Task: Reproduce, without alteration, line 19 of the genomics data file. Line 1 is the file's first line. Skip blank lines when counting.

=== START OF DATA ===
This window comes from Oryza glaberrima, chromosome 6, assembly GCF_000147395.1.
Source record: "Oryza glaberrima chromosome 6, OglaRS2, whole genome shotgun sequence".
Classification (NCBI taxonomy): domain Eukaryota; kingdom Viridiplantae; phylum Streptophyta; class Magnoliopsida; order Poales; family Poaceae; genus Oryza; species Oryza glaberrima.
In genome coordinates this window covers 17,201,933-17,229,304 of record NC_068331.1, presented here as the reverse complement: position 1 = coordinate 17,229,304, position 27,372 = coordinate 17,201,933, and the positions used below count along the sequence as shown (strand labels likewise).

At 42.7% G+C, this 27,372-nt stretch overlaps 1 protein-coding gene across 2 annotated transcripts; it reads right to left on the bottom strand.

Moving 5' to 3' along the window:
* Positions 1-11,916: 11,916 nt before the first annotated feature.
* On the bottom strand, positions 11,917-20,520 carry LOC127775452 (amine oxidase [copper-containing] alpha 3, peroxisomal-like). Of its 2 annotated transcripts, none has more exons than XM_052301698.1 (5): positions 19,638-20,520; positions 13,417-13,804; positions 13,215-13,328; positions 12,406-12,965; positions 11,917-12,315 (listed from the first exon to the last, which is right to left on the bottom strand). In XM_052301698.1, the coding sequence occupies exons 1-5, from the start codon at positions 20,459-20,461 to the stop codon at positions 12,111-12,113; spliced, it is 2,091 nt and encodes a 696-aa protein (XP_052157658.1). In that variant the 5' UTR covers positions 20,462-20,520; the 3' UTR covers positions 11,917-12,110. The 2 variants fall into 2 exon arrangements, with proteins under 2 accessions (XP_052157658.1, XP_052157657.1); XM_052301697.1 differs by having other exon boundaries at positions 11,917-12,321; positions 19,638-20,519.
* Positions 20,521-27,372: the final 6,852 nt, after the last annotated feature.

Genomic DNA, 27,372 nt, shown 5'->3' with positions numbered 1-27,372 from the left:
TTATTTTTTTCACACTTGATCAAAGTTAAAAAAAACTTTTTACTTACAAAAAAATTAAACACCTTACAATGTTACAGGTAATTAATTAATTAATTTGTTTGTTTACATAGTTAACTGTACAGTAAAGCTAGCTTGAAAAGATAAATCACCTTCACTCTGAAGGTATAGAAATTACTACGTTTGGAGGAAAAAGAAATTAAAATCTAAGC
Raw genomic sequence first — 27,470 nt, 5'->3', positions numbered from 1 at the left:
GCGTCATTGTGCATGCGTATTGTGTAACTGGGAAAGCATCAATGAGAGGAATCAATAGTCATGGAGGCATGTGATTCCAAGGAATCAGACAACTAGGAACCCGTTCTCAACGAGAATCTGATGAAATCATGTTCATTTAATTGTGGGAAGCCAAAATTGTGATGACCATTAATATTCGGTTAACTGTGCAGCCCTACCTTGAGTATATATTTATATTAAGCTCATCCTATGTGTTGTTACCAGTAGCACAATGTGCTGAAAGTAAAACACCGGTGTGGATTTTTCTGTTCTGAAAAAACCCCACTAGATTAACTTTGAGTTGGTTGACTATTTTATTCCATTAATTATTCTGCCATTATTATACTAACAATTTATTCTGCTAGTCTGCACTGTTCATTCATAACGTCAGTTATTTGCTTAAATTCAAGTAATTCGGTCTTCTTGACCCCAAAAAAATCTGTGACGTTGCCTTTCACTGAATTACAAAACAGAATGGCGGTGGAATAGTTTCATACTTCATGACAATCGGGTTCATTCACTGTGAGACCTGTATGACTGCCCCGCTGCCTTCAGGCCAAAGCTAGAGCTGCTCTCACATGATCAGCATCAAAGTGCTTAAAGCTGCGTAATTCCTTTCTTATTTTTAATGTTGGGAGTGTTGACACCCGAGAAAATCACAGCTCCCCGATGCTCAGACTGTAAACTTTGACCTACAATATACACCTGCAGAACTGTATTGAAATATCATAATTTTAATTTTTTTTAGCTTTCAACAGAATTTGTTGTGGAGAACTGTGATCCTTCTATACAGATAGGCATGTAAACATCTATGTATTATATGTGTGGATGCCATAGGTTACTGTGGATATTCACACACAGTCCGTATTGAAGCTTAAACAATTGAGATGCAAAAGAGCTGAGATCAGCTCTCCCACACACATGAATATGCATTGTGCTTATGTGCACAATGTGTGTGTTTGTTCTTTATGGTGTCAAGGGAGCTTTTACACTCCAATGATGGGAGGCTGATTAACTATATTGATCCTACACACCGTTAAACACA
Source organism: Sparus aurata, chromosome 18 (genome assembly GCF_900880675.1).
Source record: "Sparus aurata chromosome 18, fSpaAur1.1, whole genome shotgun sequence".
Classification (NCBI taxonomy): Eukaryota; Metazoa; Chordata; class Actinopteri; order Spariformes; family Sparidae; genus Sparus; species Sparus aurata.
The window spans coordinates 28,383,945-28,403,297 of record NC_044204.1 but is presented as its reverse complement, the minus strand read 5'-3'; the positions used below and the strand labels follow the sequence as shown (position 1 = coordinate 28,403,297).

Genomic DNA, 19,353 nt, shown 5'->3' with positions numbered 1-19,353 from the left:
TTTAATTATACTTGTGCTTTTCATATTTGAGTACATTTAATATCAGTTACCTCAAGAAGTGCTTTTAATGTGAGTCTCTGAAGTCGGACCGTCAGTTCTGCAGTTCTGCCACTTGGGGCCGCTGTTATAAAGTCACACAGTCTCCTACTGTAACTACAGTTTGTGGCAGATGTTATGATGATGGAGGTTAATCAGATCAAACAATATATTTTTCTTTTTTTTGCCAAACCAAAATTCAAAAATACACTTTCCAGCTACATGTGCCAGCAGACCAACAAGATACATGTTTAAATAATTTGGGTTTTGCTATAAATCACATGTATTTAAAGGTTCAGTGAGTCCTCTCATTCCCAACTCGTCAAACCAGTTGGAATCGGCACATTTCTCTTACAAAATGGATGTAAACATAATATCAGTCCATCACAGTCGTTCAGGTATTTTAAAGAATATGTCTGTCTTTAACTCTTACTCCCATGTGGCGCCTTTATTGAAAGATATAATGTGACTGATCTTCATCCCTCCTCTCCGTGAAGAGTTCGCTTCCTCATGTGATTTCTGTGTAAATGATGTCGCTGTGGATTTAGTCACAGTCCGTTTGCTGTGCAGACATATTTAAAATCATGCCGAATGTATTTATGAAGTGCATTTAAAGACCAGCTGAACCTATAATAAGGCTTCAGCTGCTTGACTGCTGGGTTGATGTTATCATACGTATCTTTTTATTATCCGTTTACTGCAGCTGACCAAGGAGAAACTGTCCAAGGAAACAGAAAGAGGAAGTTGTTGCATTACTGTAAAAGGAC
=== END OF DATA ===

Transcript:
TTTAATTATACTTGTGCTTTTCATATTTGAGTACATTTAATATCAGTTACCTCAAGAAGTGCTTTTAATGTGAGTCTCTGAAGTCGGACCGTCAGTTCTGCAGTTCTGCCACTTGGGGCCGCTGTTATAAAGTCACACAGTCTCCTACTGTAACTACAGTTTGTGGCAGATGTTATGATGATGGAGGTTAATCAGATCAAACAATATATTTTTCTTTTTTTTGCCAAACCAAAATTCAAAAATACACTTTCCAGCTACATGTGCCAGCAGACCAACAAGATACATGTTTAAATAATTTGGGTTTTGCTATAAATCACATGTATTTAAAGGTTCAGTGAGTCCTCTCATTCCCAACTCGTCAAACCAGTTGGAATCGGCACATTTCTCTTACAAAATGGATGTAAACATAATATCAGTCCATCACAGTCGTTCAGGTATTTTAAAGAATATGTCTGTCTTTAACTCTTACTCCCATGTGGCGCCTTTATTGAAAGATATAATGTGACTGATCTTCATCCCTCCTCTCCGTGAAGAGTTCGCTTCCTCATGTGATTTCTGTGTAAATGATGTCGCTGTGGATTTAGTCACAGTCCGTTTGCTGTGCAGACATATTTAAAATCATGCCGAATGTATTTATGAAGTGCATTTAAAGACCAGCTGAACCTATAATAAGGCTTCAGCTGCTTGACTGCTGGGTTGATGTTATCATACGTATCTTTTTATTATCCGTTTACTGCAGCTGACCAAGGAGAAACTGTCCAAGGAAACAGAAAGAGGAAGTTGTTGCATTACTGTAAAAGGAC